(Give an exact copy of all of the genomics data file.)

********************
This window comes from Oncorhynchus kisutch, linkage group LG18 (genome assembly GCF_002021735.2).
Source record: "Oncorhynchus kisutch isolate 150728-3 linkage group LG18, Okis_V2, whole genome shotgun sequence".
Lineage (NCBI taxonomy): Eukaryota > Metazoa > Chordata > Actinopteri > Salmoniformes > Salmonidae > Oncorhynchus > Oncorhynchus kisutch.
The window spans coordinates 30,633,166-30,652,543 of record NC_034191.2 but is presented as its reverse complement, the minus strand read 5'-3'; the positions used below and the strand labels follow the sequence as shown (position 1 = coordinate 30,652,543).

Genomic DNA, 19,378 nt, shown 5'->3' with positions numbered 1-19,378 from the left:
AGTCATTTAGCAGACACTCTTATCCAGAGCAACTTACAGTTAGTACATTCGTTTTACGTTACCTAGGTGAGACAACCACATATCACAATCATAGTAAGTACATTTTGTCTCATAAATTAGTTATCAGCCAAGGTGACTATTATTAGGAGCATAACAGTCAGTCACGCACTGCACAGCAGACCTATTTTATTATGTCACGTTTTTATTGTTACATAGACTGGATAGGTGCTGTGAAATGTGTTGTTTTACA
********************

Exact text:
This window comes from Oncorhynchus kisutch, linkage group LG18 (genome assembly GCF_002021735.2).
Source record: "Oncorhynchus kisutch isolate 150728-3 linkage group LG18, Okis_V2, whole genome shotgun sequence".
Lineage (NCBI taxonomy): Eukaryota > Metazoa > Chordata > Actinopteri > Salmoniformes > Salmonidae > Oncorhynchus > Oncorhynchus kisutch.
The window spans coordinates 30,633,166-30,652,543 of record NC_034191.2 but is presented as its reverse complement, the minus strand read 5'-3'; the positions used below and the strand labels follow the sequence as shown (position 1 = coordinate 30,652,543).

Genomic DNA, 19,378 nt, shown 5'->3' with positions numbered 1-19,378 from the left:
AGTCATTTAGCAGACACTCTTATCCAGAGCAACTTACAGTTAGTACATTCGTTTTACGTTACCTAGGTGAGACAACCACATATCACAATCATAGTAAGTACATTTTGTCTCATAAATTAGTTATCAGCCAAGGTGACTATTATTAGGAGCATAACAGTCAGTCACGCACTGCACAGCAGACCTATTTTATTATGTCACGTTTTTATTGTTACATAGACTGGATAGGTGCTGTGAAATGTGTTGTTTTACA